Energo — a powerbank renting app
About the client
The client was inspired by his traveling to China: there he met guys who produced IoT devices. When the client came to us, he had already had an idea and investments.
We analyzed competitors, picked minimal required functionality, and thought out the core flow of the app.
What's the challenge?
It’s easy for us to develop a React Native mobile app. However, we had to integrate the app with an IOT station, which we have never done before.
Competitor analysis helped us to sum up the common design and functionality trends incorporating best practices and unique approaches.
We added anticipation features to simplify processes by responding to needs one step ahead of the user’s decisions. The app knows what users want — there is no need to waste their time.
At the design stage, we thought out all drivers, barriers and hooks — so the user won’t get stuck while signing up or interacting with the station.
Users will learn how renting a power bank works from the very beginning. We added a bright onboarding with custom illustrations — it clearly demonstrates the basic idea of Energo.
The app communicates with users by giving them visual feedback through microinteractions, animations and in-app notifications.
Segmenting enabled us to focus on users and help each audience adopt new behavior patterns. We added location-based autofill, discounts, and special offers.
We introduced an advanced search in the app — it’s easy to find the nearest station just in 3 taps. Users can filter the stations by venue, location, street, or choose the recent one in history.
To polish the user experience, we carried out JTBD research (helped us understand the users’ goals the app can accomplish), created CJM, worked out all core User Flows, and came up with the Informations Architecture of the app.
> 10 years
> 5 years
23 years, Moscow
34 years, Moscow
26 years, Moscow
30 years, Moscow
22 years, Moscow
We used our previous projects, competitors, and Apple patterns — as leverage and made several design concepts.
It was important to make all texts in the app legible — even if it’s run on a low-spec device. That’s why we used neutral SF Pro Text — a sans-serif typeface developed by Apple.
SF Pro Text
A B C D E F G H I J K L M N O P Q R S T U V W X Y Z
A B C D E F G H I J K L M N O P Q R S T U V W X Y Z
What’s wrong with IoT stations?
The client sent us one of the IoT stations he had received from China — it’d help us test the app. When we started developing it, we faced two problems:
1. We didn’t know how to communicate with the station
2. The manual didn’t help us at all
How it works
Hoping that we’d figure out how the station worked, we contacted the manufacturer and the client’s previous contractor (he had already developed the first version). Although the contractor worked with Java (we use Node.js), we managed to reverse engineer his code and understand the matter.
Thus, we learned that:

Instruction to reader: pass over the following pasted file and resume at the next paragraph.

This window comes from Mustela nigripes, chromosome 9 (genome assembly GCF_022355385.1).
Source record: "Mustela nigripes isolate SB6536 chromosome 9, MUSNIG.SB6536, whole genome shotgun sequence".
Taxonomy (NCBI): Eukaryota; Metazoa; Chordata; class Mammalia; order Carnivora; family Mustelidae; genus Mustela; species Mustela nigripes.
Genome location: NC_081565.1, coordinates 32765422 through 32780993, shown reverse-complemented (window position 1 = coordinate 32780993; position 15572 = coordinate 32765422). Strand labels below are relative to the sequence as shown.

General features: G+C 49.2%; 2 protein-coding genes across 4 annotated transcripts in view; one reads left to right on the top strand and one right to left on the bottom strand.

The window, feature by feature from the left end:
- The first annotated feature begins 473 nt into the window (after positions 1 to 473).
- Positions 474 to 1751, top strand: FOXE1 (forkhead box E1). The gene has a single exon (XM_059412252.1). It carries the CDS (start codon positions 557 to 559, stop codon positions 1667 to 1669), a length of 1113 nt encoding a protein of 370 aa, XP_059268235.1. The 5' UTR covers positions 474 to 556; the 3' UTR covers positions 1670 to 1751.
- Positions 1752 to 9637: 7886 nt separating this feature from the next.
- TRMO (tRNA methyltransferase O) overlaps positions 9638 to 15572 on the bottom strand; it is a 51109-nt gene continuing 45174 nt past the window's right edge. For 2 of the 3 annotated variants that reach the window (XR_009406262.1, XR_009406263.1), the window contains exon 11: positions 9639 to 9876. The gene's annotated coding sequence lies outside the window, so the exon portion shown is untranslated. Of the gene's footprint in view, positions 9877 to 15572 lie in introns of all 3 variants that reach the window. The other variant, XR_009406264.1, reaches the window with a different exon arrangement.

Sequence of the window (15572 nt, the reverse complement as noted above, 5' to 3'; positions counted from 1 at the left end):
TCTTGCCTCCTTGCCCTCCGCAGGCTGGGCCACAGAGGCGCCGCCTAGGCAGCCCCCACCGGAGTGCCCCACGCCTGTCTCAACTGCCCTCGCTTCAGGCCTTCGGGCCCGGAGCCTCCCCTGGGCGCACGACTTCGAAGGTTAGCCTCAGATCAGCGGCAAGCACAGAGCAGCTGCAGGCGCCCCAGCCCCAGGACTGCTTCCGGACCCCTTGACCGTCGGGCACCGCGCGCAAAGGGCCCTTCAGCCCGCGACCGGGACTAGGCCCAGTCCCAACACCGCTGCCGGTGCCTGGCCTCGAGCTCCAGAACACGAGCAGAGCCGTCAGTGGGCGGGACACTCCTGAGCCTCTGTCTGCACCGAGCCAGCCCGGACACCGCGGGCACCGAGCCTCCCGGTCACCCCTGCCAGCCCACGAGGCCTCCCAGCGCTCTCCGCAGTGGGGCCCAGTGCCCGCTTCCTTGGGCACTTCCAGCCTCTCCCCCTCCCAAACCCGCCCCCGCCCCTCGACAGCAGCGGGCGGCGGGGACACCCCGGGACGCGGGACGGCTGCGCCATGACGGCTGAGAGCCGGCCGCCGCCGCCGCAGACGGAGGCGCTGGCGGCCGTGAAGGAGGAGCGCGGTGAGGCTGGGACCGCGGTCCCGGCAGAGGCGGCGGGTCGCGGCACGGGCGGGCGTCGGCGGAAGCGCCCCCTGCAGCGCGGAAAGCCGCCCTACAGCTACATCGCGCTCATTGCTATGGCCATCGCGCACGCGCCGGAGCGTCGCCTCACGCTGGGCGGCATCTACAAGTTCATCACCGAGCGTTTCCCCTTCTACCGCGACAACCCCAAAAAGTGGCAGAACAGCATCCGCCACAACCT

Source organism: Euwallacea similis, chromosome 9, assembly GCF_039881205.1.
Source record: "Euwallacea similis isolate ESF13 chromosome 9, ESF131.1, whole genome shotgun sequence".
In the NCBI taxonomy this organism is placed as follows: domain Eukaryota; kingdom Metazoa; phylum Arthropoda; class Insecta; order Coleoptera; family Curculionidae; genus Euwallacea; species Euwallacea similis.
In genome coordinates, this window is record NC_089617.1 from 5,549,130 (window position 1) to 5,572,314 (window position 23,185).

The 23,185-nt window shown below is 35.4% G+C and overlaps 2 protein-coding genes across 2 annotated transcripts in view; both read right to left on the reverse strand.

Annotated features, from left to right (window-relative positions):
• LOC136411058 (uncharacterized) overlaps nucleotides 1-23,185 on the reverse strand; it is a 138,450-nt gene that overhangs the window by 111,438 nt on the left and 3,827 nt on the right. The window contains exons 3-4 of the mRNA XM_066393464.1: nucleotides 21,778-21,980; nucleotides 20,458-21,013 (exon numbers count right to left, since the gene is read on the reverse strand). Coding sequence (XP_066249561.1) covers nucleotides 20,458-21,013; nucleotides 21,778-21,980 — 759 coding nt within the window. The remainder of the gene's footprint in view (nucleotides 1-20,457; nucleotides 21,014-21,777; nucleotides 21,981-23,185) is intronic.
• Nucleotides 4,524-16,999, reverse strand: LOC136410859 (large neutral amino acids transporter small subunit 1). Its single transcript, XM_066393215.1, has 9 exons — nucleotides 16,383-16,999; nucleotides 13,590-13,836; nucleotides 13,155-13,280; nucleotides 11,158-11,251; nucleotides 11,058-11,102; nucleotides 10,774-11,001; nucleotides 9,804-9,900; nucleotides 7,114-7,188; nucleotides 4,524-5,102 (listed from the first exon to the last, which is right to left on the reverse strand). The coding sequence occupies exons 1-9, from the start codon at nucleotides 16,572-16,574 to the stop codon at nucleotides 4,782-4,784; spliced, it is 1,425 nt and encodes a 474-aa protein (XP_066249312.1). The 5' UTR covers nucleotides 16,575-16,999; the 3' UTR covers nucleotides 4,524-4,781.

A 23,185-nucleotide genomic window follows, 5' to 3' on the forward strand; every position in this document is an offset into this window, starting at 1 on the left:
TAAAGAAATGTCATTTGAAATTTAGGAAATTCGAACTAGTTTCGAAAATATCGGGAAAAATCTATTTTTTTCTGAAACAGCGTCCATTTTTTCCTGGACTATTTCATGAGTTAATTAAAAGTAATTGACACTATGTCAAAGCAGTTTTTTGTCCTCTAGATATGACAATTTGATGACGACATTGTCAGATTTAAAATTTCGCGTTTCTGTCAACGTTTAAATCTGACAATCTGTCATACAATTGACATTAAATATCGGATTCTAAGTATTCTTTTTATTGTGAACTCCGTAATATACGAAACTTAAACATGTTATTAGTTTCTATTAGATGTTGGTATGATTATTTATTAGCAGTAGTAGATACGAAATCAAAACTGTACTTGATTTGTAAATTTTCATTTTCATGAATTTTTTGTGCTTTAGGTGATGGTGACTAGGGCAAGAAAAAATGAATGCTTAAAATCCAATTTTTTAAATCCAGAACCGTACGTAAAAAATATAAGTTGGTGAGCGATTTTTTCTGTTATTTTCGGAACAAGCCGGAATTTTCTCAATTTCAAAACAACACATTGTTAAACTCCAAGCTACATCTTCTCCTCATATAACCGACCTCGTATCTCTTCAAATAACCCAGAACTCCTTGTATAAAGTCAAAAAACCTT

1. Station is not a server (it sends requests, not serve them)
2. Station connects to a fixed IP (and we cannot change it)
3. Station is set up to work with particular mobile service providers
Setting up the station
You cannot deploy the station on-premise: it requires connection to the up-to-date code run on a server.
In addition, the manufacturer stated that we couldn’t change IP by ourselves. We asked them to help — downloaded TeamViewer, gave access to the code, and looked out for their steps. We would never do it, because everything was written by hieroglyphics. We did capture their steps and began puzzling out — as a result, we found out that they entered data in the Hexadecimal system. All we needed to do was to repeat the actions and convert ASCII into HEX.
Express design of the station
The client had a designer who was to create the station look. However, it turned out that the designer wimped out, so the client asked us to take on the task. We had to design the stations in no time: in China, everything was ready for production.
Landing page design
We had a subtask to design a landing page for Energo. Although this time we had requirements, it didn’t help us at all: when we finished designing the page, the client brought a new one.
The landing page is a mix of custom illustrations, bright colors, and minimalism.
& GooglePlay Preview
React Native & backdrops
When we worked on Energo, there were no libraries that could help us. We had to use absolute positioning and overlay elements to ‘hide’ the backdrop in the main screen of the app — this way, the user faces a truly native experience.
To expand the backdrop, you need to swipe 200px up. To collapse it, you need to shift 50px down. We added breakpoint instructions that determine swipe direction.
3-in-1: why there are 3 apps instead of 1
We managed to develop a cross platform mobile app for iOS and Android that is connected to the IoT stations. Although we initially agreed on making one app, there were 2 more apps that came along on the road:
App for advertising — an app for stations that play video playlists and show advertising banners.
App for maintenance — a mobile app for servicemen to help them set up and maintain the stations more efficiently.
Many stations and reaching the breakeven point
Now there are 650 stations in Moscow, 100 of them in the metro. The biggest chunk of the traffic we expect to get in the metro, but we also don’t forget about the cafes.
We've been working with Purrweb for several years. They provided full-scale mobile app development, which allowed us to raise a round of investments and earn a government contract. The team did a great job: they were proactive in providing feedback and implementing my suggestions.
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Wanna schedule an online meeting?
We didn’t have any requirements. We made several conceptions, so the client had what to choose from.